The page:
Closer to God’s what-if premise centers around Dr. Victor Reed (Jeremy Childs), the first scientist to successfully clone a human in order to genetically strengthen the body so it can completely eradicate disease. Naturally, the polarizing presence of the baby clone, named Elizabeth, causes widespread debates between supporters and detractors, with protests occasionally leading to violence. Not only is the attention putting a strain on Victor’s family life, but he must also keep a mysterious failed experiment hidden from the public.
Writer-director Billy Senese contextualizes a simple mad-scientist scenario for a modern society inundated with protests and the 24-hour news cycle, and as such the filmmaker emphasizes, through extensive news-report inserts, how the various social and ethical issues inherent in Reed’s work are twisted through unending rhetoric. TV pundits in the film pose many philosophical inquiries, but, as Reed’s increasingly rote story proves, Senese is unwilling to seriously tackle or even elaborate on them. The end result is that Closer to God comes to resemble Re-Animator as told through an airless CNN report.
In a largely emotionless performance, Childs effectively portrays the “evil genius” archetype not as a man drunk with the power of playing god, but as someone numb from time spent as the object of dueling ideologies and having his every professional action looked at under the microscope. Given Reed’s clinical nature, and how detached he is from his own wife and children, the most intriguing aspect of the character is how nurturing he is to Elizabeth, protecting her with the kind of adoration a father shows his infant daughter, rather than treating her with the same kind of emotional indifference he shows everything else. Through subtly affectionate gestures and expressions, Childs conveys Reed as if he created Elizabeth solely for himself: as an elaborate opportunity to feel unconditional human compassion once again.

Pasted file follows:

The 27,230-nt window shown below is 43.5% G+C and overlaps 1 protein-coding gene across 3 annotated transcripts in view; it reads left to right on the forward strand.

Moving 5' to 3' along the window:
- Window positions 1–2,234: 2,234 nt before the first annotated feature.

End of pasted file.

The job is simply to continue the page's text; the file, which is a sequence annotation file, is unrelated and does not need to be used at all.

Only spoken about throughout the film, Reed’s secret failed experiment is a disfigured and savage man-child, Ethan (Isaac Disney), kept locked in a room in the home of Reed’s housekeeper. Once Ethan predictably escapes, Closer to God shifts to a routine slasher film as he hunts down his captors. What’s surprising about this shift is how abruptly Senese abandons the litany of questions and musings concerning such subjects as science versus religion and the ethics of cloning. To the filmmaker’s credit, he understands the power of withholding his villain’s appearance, and as such the nebulous brief flashes we get of Ethan’s misshapen form (as well as hearing his bloodcurdling scream) attain an effectively disturbing quality—even despite the fact that Senese’s teasing of Ethan to the audience unintentionally evokes how the filmmaker only hints at a unique commentary on playing God.